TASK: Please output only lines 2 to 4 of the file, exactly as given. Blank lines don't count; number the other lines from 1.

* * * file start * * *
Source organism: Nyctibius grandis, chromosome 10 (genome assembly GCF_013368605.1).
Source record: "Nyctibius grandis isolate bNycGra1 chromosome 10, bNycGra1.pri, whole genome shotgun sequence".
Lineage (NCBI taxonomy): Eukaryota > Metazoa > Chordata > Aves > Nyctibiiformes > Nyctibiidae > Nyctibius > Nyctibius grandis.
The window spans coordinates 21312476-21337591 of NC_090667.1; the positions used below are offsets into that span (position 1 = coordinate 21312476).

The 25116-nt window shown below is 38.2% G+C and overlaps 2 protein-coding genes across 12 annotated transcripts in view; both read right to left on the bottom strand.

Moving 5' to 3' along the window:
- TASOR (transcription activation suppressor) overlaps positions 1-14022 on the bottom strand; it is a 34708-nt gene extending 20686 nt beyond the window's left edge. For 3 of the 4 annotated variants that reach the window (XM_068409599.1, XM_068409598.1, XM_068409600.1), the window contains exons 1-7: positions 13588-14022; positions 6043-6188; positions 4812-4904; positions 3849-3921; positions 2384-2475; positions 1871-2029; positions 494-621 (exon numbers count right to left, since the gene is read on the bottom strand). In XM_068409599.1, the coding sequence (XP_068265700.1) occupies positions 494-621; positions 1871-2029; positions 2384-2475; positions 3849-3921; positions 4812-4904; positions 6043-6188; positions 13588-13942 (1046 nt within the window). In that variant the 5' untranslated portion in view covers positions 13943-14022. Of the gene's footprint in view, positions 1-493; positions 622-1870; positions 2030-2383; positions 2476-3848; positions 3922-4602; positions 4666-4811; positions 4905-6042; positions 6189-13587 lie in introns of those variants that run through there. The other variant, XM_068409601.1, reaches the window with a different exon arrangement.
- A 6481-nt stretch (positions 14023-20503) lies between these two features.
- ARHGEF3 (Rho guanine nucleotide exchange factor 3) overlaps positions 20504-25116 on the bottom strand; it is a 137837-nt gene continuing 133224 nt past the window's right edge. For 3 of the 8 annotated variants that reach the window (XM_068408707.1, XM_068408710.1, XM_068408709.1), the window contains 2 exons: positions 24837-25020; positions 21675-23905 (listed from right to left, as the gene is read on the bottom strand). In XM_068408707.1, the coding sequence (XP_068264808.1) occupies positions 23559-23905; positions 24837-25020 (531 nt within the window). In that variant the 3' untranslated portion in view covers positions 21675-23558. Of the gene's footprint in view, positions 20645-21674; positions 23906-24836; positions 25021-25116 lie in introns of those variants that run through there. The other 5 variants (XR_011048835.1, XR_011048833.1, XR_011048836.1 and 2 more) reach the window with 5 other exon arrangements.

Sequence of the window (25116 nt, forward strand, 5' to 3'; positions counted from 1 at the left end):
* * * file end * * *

Source record: "Nyctibius grandis isolate bNycGra1 chromosome 10, bNycGra1.pri, whole genome shotgun sequence".
Lineage (NCBI taxonomy): Eukaryota > Metazoa > Chordata > Aves > Nyctibiiformes > Nyctibiidae > Nyctibius > Nyctibius grandis.
The window spans coordinates 21312476-21337591 of NC_090667.1; the positions used below are offsets into that span (position 1 = coordinate 21312476).